Lord Oakeshott: The next battle for the Lords must be its own reform

The people must pick their second chamber themselves, preferably mid-term every five years
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The Independent Online

On Monday the massed ranks of Conservative and cross-bench peers, with a very rare sighting of the golden-plumed Lord Heseltine, voted to block a supreme court.

On Monday the massed ranks of Conservative and cross-bench peers, with a very rare sighting of the golden-plumed Lord Heseltine, voted to block a supreme court.

If Labour could not persuade enough of its peers to turn out to get that Bill over its first hurdle, even with solid Liberal Democrat backing, its wider Lords Reform Bill must be dead on the drawing board.

Whatever the whinges about lack of consultation or where the new supreme court will sit, all real reformers must support the separation of judges from legislators and the long-overdue abolition of the deeply undemocratic office of Lord Chancellor - conflict of interest personified. We will do what we can to help the Government get this show back on the road.

But Liberal Democrats in both Houses of Parliament remain deeply sceptical about the Government's highly hyped, silkily spun but still invisible Bill to replace the hereditaries with an all-appointed House of Lords.

Tony Blair has kicked us twice into the long grass. First, on proportional representation (PR) for the Commons, and now on Lords reform, where he suddenly declared a "hybrid House" unacceptable in principle, although he saw no problem in his own 2001 election manifesto backing Lord Wakeham's proposal for a 20 per cent elected element in the Lords.

We are most likely to win constitutional reform from this Government when it is either very strong or pretty weak. In the first flush of victory, Tony Blair could have done anything he wanted - taken us into the euro, won a referendum on PR, or set up a mainly elected House of Lords.

Now the Government's authority has been gnawed away, along with any residual reforming zeal, only fear of a hung Parliament or too narrow a majority for his gung-ho governing style can make him pay the price of a Liberal Democrat insurance policy - real constitutional reform.

Twice bitten, third time we are very shy. We want to finish the job Herbert Asquith and David Lloyd George left us, and remove the last 92 hereditaries as part of making the Lords more representative and democratic. But by ratting on its manifesto commitment to a more democratic second chamber, the Government has betrayed its commitment to constitutional reform.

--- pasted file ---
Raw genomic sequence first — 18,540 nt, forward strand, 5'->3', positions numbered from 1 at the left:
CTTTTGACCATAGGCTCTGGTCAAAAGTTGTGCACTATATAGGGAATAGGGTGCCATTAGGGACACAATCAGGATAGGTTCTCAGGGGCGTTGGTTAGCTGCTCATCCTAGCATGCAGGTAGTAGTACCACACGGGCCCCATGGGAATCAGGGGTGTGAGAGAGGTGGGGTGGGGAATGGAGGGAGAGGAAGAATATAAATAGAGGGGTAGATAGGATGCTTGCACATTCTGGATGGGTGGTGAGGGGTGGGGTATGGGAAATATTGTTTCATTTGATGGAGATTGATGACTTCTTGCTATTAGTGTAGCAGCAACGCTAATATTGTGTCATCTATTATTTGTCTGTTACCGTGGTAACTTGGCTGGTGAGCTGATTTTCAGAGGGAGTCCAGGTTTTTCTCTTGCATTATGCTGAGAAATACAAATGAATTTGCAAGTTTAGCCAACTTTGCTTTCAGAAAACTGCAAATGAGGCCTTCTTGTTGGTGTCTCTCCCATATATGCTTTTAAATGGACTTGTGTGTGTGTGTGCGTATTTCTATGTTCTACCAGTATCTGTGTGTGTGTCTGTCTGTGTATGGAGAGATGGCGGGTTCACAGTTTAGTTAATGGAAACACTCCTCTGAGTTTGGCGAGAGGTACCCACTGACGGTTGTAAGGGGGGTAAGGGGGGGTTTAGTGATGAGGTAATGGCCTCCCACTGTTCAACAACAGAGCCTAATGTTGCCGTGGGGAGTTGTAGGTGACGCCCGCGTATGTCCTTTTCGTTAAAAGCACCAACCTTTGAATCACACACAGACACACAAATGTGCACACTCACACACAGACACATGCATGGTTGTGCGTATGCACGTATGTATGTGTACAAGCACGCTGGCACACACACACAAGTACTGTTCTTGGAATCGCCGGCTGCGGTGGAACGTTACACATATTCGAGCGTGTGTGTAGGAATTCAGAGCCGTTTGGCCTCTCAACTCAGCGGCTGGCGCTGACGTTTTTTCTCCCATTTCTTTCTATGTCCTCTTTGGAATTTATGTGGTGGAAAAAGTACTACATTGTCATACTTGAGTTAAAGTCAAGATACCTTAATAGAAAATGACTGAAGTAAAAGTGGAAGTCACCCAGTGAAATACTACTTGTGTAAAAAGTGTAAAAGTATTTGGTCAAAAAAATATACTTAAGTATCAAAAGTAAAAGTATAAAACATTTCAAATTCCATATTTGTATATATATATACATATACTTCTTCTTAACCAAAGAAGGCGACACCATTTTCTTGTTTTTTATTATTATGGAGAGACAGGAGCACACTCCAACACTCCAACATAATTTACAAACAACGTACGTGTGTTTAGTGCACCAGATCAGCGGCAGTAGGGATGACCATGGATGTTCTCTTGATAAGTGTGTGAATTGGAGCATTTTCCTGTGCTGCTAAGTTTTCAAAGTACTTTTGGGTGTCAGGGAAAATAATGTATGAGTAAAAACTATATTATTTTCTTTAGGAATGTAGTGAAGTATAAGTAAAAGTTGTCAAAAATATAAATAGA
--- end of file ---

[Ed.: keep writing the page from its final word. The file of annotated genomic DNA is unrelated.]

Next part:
Ministers are now talking up Billy Bragg's plan for peers to be nominated in each region after each general election in line with the shares of the popular vote. This is just repackaging the Government's own Lords Reform - the Next Steps. The Bragg/Falconer/Hain plan means an all-appointed House, just in fairer proportions. The party leaders or machines will still pick the peers, with all the disadvantages of closed lists or patronage. Why deprive the voters of the right to choose the candidate they want, and force them to vote for the same party to represent them in both Houses of Parliament? That would discredit democracy.

The people must pick their second chamber themselves, preferably on a "Super Thursday" every five years, like mid-term elections in the United States, voting for the European Parliament, Scotland, Wales, London, the regions and local councils, with half the members of the Upper House directly elected for 10-year terms.

It is pointless trying to resurrect the Joint Committee on Lords Reform in this Parliament. We started with high hopes but the Labour whips had done their job only too well, packing it with deadbeat Labour backbenchers to block any form of elected Lords. The no-changers on the committee kept reminding us that the primacy of the elected chamber must not be challenged by a partly elected upper house. A firm democratic lead from the Commons votes would have scuppered that argument. But reform is dead until we get a Commons vote for a majority elected Lords.

Will the main Bill pass the Lords? The Tories are implacably opposed, we are sceptical, Labour is lukewarm, and the cross-benchers are hostile.

The Government has a mountain to climb - warm words in the foothills won't work.

Meanwhile the party strengths in the House of Lords, even with the rump of hereditaries, still match the shares of the popular vote cast for the three main parties at the last general election more closely than our grotesque gerrymander of a House of Commons, where Labour holds almost two-thirds of the seats on two-fifths of the vote.

The only way to "Third Stage Reform" of the Lords is for Tony Blair to find his reverse gear and make a clear manifesto commitment to a second chamber with a directly elected majority, as the Liberal Democrats and the Conservatives will at the next election. After a free vote in the new House of Commons, we should then set up a new Joint Committee with the authority and mandate to complete, once and for all, the unfinished business from 1911.

The author, Lord Oakeshott of Seagrove Bay, served as a Liberal Democrat on the Joint Committee on House of Lords Reform

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